When it comes to suffering, Christians do not always know how they are to respond. Are we allowed to lament in light of passages like “God working all things for the good of those who love him” and “rejoice in the Lord always?” Enter Shall Be Bright At Last, a collection of essays which seek to address this messy topic while giving voice to the pastoral side of Paul. Co-edited by respected New Testament scholar Nijay Gupta, these essays look carefully to the letters of Paul as well as offer parallels and examples of suffering in the lives of the contributors. With a commitment to avoid easy-fix answers to complex issues, Shall Be Bright At Last is great for either Bible study or personal reflection.

I was honored to have contributed, with my own chapter, “Looking to Christ: Discipleship in Suffering,” drawing on believers around the world who suffer on account of following Christ. The chapter opens with a snippet into what my own parents, both raised in communist Romania, experienced under the leadership of dictator Nicolae Ceaușescu. It zeroes in on Philippians 3:7-14 where Paul writes about a shift that occurred in himself (he now prizes what he used to regard as rubbish, and he now views as rubbish what he used to prize). 

Other chapters from fellow contributors deal with unexpected tragedy and random suffering, the reality of mental un-health, anxiety and depression, as well as the ongoing groaning of creation (general existence in a fallen and broken world).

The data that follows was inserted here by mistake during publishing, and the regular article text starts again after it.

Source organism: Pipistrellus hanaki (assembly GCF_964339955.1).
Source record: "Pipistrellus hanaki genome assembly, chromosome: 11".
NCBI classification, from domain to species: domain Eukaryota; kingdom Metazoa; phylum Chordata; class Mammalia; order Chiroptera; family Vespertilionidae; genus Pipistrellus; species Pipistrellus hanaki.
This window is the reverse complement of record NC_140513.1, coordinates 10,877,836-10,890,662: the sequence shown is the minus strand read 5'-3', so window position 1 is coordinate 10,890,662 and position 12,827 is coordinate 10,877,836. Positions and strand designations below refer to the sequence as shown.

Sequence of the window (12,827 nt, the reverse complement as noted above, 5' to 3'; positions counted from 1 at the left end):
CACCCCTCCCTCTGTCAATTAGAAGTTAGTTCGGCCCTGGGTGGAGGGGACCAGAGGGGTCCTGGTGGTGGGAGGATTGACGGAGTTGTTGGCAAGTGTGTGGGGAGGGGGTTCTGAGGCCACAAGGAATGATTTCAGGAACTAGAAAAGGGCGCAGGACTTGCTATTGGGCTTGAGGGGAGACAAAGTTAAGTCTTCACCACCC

Below are two quotes taken from the Introduction, by Nijay Gupta:

“…for Christians, hope is not activated by a magic wand or hidden button. Hope is less a feeling and moreso a muscle that has to be exercised and put to work in order to grow stronger.”

“The book is not a definitive “solution” to the problem of suffering. …. The contributors reveal honest and tender wounds of the many harsh realities of life in a broken world awaiting full redemption. They meditate on Paul’s holy words that teach us to pray with expectation and live by faith.”


Our prayer and goal is to provide a resource that takes Paul’s words seriously, and also takes human suffering seriously. Some have turned the apostle into a stoic triumphalist who merely preaches at those undergoing hardship, someone who turns a cold shoulder to the sufferer. Our hope and prayer is that some might be introduced to the pastoral side of Paul, while finding hope and clarity in his surviving letters. The letters of Paul model for believers that it is quite possible to maintain hope in God and lament; the two are not sworn enemies!